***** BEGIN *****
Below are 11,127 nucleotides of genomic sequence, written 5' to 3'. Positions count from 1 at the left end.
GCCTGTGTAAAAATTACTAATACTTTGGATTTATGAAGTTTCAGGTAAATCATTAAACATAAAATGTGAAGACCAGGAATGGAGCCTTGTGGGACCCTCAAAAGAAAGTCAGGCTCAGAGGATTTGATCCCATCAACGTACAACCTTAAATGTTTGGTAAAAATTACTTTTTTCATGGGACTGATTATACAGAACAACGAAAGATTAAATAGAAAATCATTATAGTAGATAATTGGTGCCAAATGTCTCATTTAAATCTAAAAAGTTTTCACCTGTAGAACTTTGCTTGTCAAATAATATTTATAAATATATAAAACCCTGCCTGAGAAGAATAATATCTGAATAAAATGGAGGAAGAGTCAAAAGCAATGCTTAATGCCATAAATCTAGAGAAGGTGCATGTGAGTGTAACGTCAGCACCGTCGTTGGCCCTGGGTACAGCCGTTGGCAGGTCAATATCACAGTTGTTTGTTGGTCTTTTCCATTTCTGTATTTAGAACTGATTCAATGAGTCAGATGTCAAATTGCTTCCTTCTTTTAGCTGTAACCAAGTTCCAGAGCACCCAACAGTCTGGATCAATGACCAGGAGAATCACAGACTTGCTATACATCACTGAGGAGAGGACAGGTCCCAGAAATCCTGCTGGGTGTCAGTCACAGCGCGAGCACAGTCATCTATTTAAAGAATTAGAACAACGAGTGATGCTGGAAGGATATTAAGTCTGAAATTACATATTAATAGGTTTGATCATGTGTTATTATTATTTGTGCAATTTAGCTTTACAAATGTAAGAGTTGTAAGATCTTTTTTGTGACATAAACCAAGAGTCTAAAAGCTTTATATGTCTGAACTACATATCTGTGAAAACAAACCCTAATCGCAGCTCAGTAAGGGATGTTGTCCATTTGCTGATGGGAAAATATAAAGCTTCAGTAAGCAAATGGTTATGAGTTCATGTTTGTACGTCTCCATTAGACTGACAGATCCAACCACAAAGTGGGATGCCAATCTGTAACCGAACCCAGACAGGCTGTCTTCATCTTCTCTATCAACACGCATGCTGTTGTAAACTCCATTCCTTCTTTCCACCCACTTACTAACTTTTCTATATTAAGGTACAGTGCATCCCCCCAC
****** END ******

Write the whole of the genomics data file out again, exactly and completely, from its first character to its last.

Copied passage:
Below are 11,127 nucleotides of genomic sequence, written 5' to 3'. Positions count from 1 at the left end.
GCCTGTGTAAAAATTACTAATACTTTGGATTTATGAAGTTTCAGGTAAATCATTAAACATAAAATGTGAAGACCAGGAATGGAGCCTTGTGGGACCCTCAAAAGAAAGTCAGGCTCAGAGGATTTGATCCCATCAACGTACAACCTTAAATGTTTGGTAAAAATTACTTTTTTCATGGGACTGATTATACAGAACAACGAAAGATTAAATAGAAAATCATTATAGTAGATAATTGGTGCCAAATGTCTCATTTAAATCTAAAAAGTTTTCACCTGTAGAACTTTGCTTGTCAAATAATATTTATAAATATATAAAACCCTGCCTGAGAAGAATAATATCTGAATAAAATGGAGGAAGAGTCAAAAGCAATGCTTAATGCCATAAATCTAGAGAAGGTGCATGTGAGTGTAACGTCAGCACCGTCGTTGGCCCTGGGTACAGCCGTTGGCAGGTCAATATCACAGTTGTTTGTTGGTCTTTTCCATTTCTGTATTTAGAACTGATTCAATGAGTCAGATGTCAAATTGCTTCCTTCTTTTAGCTGTAACCAAGTTCCAGAGCACCCAACAGTCTGGATCAATGACCAGGAGAATCACAGACTTGCTATACATCACTGAGGAGAGGACAGGTCCCAGAAATCCTGCTGGGTGTCAGTCACAGCGCGAGCACAGTCATCTATTTAAAGAATTAGAACAACGAGTGATGCTGGAAGGATATTAAGTCTGAAATTACATATTAATAGGTTTGATCATGTGTTATTATTATTTGTGCAATTTAGCTTTACAAATGTAAGAGTTGTAAGATCTTTTTTGTGACATAAACCAAGAGTCTAAAAGCTTTATATGTCTGAACTACATATCTGTGAAAACAAACCCTAATCGCAGCTCAGTAAGGGATGTTGTCCATTTGCTGATGGGAAAATATAAAGCTTCAGTAAGCAAATGGTTATGAGTTCATGTTTGTACGTCTCCATTAGACTGACAGATCCAACCACAAAGTGGGATGCCAATCTGTAACCGAACCCAGACAGGCTGTCTTCATCTTCTCTATCAACACGCATGCTGTTGTAAACTCCATTCCTTCTTTCCACCCACTTACTAACTTTTCTATATTAAGGTACAGTGCATCCCCCCAC